Chris brought out his pedal steel, Kate, for ‘The Landlord’s Daughter’ off their fourth album, The Crane Wife, “I will dress your eyelids with dimes upon your eyes/laying close to water/green your grave will rise.”

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While on the road, the band longed to come home and see some rain. Once they arrived, it was to find out it’s been more like Santa Barbara weather than Portland. This led to playing “a song about a city quite different than ours, ‘Los Angeles, I’m Yours’ from the album, Her Majesty. “There is a city by the sea/a gentle company/I don’t suppose you want to/and as it tells its sorry tale/in harrowing detail/its hollowness will haunt you.”

The Bagman’s Gambit’ from Picaresque, featured an electric performance between Nate’s upright bass and Chris’ electric guitar that had the crowd clapping in feverish pitch to the song’s dramatic ending.

Off the latest album, ‘Carolina Low’ featured just Colin and the two backup singers who were incredible talents on vocals, even the guitar at times. With the haunting sounds of the guitar, and the backing vocals, one can imagine being that “boy from the high country coming down from the mountain to bow to the sea.”

By the time ‘The Rake’s Song’ from The Hazards of Love album played, almost the entire auditorium was standing and clapping. Colin divided the audience into thirds and had each section clap its own rhythm which made for a powerful sound, along with Jenny and Chris’ drumming.

Because the Keller has a strict curfew, it only allowed for a one song encore, ‘The Mariner’s Revenge’, another from Picaresque. The audience was instructed to sound “like they’d been swallowed by a whale” when given a cue. Just before the signal was given, a giant whale cutout appeared onstage and ‘ate’ each member of the band, one by one. This song was very theatrical and the audience sang, clapped, screamed, and danced right along with it. At over 8 minutes, this was the perfect finale.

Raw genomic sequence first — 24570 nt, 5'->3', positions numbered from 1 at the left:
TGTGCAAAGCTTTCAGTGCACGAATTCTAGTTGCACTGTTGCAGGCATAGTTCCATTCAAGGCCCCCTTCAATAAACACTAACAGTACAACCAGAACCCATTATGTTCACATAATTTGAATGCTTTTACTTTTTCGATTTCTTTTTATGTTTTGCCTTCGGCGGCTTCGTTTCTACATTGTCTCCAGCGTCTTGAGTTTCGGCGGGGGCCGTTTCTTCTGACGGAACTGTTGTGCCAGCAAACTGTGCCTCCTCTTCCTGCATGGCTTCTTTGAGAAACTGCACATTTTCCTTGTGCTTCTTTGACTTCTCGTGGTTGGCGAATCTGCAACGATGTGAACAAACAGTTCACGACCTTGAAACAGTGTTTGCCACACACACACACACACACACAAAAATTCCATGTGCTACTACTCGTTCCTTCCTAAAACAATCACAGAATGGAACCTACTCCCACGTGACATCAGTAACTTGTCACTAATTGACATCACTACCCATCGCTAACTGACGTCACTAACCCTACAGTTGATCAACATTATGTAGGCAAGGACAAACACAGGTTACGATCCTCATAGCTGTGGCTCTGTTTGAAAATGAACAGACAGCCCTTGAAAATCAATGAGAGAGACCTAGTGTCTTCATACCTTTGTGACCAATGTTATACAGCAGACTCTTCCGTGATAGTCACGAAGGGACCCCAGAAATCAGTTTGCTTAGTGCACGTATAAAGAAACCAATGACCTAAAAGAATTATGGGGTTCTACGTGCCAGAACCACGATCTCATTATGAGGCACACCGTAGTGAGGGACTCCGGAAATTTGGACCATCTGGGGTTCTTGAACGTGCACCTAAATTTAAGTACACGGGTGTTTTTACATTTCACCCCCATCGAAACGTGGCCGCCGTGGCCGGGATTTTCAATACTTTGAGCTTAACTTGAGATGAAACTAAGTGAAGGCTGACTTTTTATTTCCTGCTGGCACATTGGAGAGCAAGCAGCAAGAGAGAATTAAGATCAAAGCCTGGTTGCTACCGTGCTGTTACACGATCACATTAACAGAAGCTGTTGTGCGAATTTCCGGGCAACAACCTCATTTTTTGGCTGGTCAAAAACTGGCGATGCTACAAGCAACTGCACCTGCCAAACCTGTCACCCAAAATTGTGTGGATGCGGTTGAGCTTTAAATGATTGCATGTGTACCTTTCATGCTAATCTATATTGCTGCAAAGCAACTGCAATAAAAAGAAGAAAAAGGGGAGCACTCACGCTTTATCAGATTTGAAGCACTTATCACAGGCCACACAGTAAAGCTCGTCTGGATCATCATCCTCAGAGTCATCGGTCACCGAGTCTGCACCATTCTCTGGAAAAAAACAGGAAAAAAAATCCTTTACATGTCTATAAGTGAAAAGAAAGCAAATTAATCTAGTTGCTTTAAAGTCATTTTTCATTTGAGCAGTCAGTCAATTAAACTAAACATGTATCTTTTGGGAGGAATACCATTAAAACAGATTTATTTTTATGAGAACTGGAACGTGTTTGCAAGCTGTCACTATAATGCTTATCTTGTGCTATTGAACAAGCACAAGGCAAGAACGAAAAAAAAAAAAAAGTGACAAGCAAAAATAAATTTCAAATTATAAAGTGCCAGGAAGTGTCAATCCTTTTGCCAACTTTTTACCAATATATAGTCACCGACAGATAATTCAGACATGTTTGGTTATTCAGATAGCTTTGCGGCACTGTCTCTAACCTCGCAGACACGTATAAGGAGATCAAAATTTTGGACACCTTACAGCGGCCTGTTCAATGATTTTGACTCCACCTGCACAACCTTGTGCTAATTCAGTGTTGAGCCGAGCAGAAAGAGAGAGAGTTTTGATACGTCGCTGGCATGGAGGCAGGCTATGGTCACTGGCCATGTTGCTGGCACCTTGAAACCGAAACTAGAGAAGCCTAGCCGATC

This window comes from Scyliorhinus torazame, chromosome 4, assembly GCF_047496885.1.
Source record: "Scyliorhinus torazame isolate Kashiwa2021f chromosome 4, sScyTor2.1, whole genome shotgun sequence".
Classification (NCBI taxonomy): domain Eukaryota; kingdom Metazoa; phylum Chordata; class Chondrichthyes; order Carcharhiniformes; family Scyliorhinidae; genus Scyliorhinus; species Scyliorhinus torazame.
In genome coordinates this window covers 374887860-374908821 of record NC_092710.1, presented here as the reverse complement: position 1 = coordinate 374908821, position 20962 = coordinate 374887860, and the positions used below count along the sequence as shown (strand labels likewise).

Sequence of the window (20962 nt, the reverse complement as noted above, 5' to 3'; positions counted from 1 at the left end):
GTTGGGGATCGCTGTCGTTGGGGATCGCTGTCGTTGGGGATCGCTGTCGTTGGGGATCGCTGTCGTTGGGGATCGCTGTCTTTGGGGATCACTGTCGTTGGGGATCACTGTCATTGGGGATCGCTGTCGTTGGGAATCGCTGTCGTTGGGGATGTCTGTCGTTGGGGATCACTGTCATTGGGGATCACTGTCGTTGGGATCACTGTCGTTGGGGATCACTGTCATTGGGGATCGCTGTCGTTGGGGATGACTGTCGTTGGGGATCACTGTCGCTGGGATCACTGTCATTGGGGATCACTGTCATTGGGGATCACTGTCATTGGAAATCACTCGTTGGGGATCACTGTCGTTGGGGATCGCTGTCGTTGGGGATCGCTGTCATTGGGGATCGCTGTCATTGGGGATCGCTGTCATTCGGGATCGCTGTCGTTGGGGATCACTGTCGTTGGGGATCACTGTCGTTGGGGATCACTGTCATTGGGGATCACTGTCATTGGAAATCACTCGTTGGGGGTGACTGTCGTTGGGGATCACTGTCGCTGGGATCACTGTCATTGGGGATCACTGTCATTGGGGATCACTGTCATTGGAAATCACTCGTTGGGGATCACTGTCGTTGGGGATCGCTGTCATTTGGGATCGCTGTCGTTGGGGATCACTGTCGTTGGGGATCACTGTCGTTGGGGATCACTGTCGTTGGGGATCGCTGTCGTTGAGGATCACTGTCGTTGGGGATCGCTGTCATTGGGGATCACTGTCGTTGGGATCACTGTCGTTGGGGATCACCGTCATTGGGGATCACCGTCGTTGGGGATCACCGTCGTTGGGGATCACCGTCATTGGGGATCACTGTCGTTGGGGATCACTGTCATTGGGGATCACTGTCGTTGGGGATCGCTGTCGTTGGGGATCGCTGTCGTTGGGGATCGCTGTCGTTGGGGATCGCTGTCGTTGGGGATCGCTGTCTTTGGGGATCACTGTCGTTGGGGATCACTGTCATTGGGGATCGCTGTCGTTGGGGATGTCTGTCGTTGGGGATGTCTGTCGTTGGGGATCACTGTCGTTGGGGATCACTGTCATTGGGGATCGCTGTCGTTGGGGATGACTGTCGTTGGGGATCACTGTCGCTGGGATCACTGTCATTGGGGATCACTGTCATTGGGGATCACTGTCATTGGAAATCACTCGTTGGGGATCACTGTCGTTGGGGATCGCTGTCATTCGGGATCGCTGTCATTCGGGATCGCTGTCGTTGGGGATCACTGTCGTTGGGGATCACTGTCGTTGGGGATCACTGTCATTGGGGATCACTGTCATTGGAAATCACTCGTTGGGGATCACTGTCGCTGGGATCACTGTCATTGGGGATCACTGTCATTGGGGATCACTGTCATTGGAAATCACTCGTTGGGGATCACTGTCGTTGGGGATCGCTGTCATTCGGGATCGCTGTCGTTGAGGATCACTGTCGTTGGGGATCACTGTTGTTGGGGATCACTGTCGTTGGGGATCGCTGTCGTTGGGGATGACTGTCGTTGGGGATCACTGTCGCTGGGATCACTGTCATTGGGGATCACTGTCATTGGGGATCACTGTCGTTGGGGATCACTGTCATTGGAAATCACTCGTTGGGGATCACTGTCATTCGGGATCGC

Seeing a Decemberists’ performance is one that transports you for a couple of hours to the theater, rock concert, or dramedy with the audience chomping at the bit to play a role. The band clearly enjoyed playing to their hometown, and the audience rewarded them with enthusiastic gratitude.

The Minus 5 opened the show for a 30 minute set that raised the energy with their Alt-Rock/Americana vibe. This is Scott McCaughey’s most high-profile project of his 30+ year music career. It is a collective of like-minded musicians who come and go as they please including many members of The Decemberists. In fact, Jenny Conlee came out to play keys on two of the band’s songs.

They ended their set with the rocking, frenetic, ‘Aw, Shit Man’ “Don’t know if I can take it, don’t know if I can take it, Aw, shit man!” Those last three words were probably what most everyone was thinking when the entire evening came to a close.